I don't know how many of these we're going to get, but I'm sure going to try to enjoy them! Though this first volume only reprints WDC&S #1-2 (October and November 1940), the reprints are facsimiles, complete with original advertisements and promotional offers (which an introductory note helpfully informs us are no longer valid), plus such quirky text features as a dance lesson in the "Donald Duck Doodle," which was (1) actually referenced in a "TNT" story six decades later and (2) evidently NOT the only such feature in the early WDC&S, according to David Gerstein's informative introduction. Given the choice between more issues per collection and thoroughness of the reprints offered, I'd have to opt for the latter.
David describes the early issues of WDC&S (as it transitioned away from the text-heavier MICKEY MOUSE MAGAZINE) as "endearing, tentative, imaginative, clumsy, and full of genius all at once." For sure, #1 appears to have been a "shakedown cruise" of sorts as formatting bugs were worked out. The first feature in #1, ironically enough, is a text story based on the Disney short The Robber Kitten (1935). It's almost as if Western Publishing were attempting to reassure parents that stories would, too, be a key part of the revamped magazine, but starting with a story when "Comics" are the prominently featured item (in a bigger font on the cover, yet!) still seems strange to me. The reprints of Al Taliaferro's DONALD DUCK daily strips are printed three to a page without any clear dividers indicating that one strip was ending and another beginning. The first part of the reprint of Floyd Gottfredson's classic "Island in the Sky" simply begins with no particular fanfare, apart from a subtitle that wouldn't have been out of place in a Sunday gag page of the era. The final chapter of "Mickey Meets Robinson Crusoe", a serial carried over from MICKEY MOUSE MAGAZINE, gets somewhat better treatment with a "title bar" that would come to be standard formatting for many of the vintage Gottfredson reprints to come. Of course, that wouldn't have helped those who'd never purchased MMM but had decided to give WDC&S a try, so there's yet another self-inflicted formatting problem.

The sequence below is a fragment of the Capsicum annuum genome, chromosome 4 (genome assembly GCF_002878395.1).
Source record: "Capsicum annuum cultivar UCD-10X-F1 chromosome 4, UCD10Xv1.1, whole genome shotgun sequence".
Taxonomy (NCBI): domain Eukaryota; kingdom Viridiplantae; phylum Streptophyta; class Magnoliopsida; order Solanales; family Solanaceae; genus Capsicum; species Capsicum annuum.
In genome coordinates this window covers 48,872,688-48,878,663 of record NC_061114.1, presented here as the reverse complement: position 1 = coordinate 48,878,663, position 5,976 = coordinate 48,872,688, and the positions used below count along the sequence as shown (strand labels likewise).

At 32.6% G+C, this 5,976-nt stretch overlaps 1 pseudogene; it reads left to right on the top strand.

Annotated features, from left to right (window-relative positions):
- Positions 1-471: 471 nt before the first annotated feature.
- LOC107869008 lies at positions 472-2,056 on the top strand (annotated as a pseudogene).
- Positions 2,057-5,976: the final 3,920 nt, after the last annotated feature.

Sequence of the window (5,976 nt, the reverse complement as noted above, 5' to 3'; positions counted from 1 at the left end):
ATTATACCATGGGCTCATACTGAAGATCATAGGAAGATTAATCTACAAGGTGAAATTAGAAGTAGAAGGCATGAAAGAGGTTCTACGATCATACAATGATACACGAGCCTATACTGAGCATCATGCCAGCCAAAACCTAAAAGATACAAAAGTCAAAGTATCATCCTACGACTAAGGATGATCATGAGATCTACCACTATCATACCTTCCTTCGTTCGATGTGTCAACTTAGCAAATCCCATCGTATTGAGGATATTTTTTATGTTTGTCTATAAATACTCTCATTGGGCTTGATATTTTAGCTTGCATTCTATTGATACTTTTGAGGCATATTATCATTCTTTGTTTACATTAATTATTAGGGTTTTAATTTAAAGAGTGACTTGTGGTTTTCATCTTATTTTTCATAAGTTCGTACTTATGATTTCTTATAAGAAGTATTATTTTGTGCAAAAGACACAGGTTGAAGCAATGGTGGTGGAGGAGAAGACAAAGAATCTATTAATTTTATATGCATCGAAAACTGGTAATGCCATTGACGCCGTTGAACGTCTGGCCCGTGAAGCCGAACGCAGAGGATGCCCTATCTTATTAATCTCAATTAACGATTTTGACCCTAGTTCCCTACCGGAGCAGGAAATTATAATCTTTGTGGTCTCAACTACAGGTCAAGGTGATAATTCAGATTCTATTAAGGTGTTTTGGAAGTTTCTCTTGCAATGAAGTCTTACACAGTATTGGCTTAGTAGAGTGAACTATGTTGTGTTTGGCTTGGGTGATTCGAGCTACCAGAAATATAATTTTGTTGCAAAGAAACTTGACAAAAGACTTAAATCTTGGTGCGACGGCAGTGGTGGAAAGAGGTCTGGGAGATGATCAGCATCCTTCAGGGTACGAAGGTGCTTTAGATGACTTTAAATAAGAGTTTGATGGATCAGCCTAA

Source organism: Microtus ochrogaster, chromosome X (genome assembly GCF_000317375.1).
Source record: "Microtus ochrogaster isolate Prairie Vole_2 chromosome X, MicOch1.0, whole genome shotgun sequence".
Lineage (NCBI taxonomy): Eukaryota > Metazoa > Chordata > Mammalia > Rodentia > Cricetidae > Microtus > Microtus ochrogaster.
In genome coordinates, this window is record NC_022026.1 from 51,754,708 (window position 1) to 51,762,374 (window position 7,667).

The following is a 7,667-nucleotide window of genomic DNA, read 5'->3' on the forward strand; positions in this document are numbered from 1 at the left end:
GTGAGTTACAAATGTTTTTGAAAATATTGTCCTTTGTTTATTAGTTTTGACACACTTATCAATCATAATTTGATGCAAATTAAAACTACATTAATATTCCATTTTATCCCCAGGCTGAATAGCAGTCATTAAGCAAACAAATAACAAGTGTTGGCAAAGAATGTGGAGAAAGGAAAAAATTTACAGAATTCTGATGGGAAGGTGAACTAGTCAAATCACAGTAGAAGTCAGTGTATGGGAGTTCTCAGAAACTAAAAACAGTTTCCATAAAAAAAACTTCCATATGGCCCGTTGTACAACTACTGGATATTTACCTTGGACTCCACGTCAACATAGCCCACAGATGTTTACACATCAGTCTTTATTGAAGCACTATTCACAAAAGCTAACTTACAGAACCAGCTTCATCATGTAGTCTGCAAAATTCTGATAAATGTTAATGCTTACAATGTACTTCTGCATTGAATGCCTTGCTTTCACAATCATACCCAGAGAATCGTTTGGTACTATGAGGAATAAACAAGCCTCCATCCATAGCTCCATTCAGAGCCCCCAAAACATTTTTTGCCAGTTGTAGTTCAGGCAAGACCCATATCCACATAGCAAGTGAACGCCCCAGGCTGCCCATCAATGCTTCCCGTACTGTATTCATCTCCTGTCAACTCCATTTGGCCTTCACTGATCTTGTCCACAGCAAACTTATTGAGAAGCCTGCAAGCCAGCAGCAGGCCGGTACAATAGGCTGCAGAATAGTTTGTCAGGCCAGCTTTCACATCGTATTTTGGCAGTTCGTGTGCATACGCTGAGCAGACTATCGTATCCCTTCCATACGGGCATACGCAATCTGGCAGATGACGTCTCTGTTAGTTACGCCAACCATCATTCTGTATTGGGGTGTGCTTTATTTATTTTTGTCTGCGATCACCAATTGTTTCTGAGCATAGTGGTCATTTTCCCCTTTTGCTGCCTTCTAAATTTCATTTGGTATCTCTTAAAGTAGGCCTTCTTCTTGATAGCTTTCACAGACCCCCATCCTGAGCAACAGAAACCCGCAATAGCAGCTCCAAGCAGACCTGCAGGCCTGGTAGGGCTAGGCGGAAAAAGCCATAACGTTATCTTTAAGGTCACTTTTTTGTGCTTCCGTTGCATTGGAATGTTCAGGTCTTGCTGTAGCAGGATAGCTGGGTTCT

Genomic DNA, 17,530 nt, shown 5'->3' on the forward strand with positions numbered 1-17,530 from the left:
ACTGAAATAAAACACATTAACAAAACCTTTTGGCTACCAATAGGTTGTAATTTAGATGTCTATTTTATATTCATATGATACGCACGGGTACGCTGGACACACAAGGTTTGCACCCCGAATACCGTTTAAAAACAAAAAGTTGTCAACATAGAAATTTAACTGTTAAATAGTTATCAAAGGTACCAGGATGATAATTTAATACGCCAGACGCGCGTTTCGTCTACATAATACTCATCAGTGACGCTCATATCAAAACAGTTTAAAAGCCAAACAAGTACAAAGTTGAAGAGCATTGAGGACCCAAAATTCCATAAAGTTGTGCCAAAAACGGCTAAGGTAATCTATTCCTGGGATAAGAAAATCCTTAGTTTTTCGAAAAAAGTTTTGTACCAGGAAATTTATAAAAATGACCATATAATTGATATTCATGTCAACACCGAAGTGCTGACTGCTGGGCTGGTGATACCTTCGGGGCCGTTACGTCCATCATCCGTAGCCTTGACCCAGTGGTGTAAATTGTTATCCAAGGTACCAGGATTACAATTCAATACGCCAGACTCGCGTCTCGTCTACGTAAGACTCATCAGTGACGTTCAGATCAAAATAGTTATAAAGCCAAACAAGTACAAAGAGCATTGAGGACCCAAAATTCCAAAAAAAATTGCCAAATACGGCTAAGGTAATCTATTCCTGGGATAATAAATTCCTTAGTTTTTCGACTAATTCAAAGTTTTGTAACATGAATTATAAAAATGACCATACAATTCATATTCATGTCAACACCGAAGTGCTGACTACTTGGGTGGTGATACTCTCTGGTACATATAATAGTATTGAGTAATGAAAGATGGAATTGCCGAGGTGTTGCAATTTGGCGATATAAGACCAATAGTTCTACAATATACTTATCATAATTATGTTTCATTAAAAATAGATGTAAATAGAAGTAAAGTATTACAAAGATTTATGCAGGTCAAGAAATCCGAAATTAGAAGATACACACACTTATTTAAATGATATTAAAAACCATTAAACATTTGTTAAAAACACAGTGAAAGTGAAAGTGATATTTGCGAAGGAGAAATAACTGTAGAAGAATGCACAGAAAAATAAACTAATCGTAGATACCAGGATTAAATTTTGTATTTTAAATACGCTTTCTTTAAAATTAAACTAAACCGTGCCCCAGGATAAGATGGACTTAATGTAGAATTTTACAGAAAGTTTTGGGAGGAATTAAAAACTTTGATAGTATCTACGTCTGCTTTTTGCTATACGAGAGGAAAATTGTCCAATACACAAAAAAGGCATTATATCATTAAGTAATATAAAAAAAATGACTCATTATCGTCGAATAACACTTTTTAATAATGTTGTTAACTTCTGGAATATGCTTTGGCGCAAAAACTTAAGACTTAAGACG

Issue #2 solves some of the aforementioned problems but unearths others. The new "secondary" MICKEY feature, "Oscar the Ostrich," has its title on the first page, but doesn't formally introduce the story otherwise. Part two of "Island in the Sky," meanwhile, which readers of #1 would presumably have anticipated more than any other feature in #2, is shunted to the back of the issue, behind "Oscar"! You might, if you were so inclined, regard this as a precursor of sorts of the MICKEY serials that would wind up issues of WDC&S for many years, but the placement here seems pretty arbitrary. Progress is seen, however, in the use of geometric dividers to split up DONALD strips (though the transitions are still sometimes difficult to recognize) and a "last month, as you recall..." text box in the first panel of "Island" part two.
Nattering over formatting issues aside, these first two "numbers" of WDC&S gave readers of 1940 considerably more than their money's worth. The generous samplings from Gottfredson's prime period are the obvious highlight at this point, but the Taliaferro strips are spotted effectively without wearing out their welcome (sideways glare at "Gladstone II"'s DONALD DUCK), and the text pieces are primarily adaptations of Silly Symphony cartoons, a prose accompaniment of sorts to the verse-versions run in GOOD HOUSEKEEPING. It's intriguing to note that Western saw nothing wrong with depicting button-eyed and pupil-eyed versions of Mickey in the same issue, when the transition was apparently regarded with much more trepidation at the animation studio. (One story I've heard is that an animator sarcastically suggested that the studio "pupil" Mickey's eyes one at a time to help the audience accept the idea.) It probably helped that Mickey and company were still very much a presence in movie theaters at this time and that the redesigns of the major characters had occurred fairly recently, so that many readers -- even some of the younger ones -- might have been familiar with both versions.
It's a shame that this fine collection is being released at a time of such uncertainty regarding Boom!'s "degree of stewardship" of Disney comics. Here is where soliciting support from the "general" comics community might help the company's cause. Anyone seriously interested in the history of American "Golden Age" comics is a potential customer for WDC&S ARCHIVES and should be approached as such. If Boom! gets enough broad-based support, Disney might even think twice about taking "classics reprint projects" away from the company. Given the high quality of most of Boom!'s efforts along those lines, that would be a very good thing.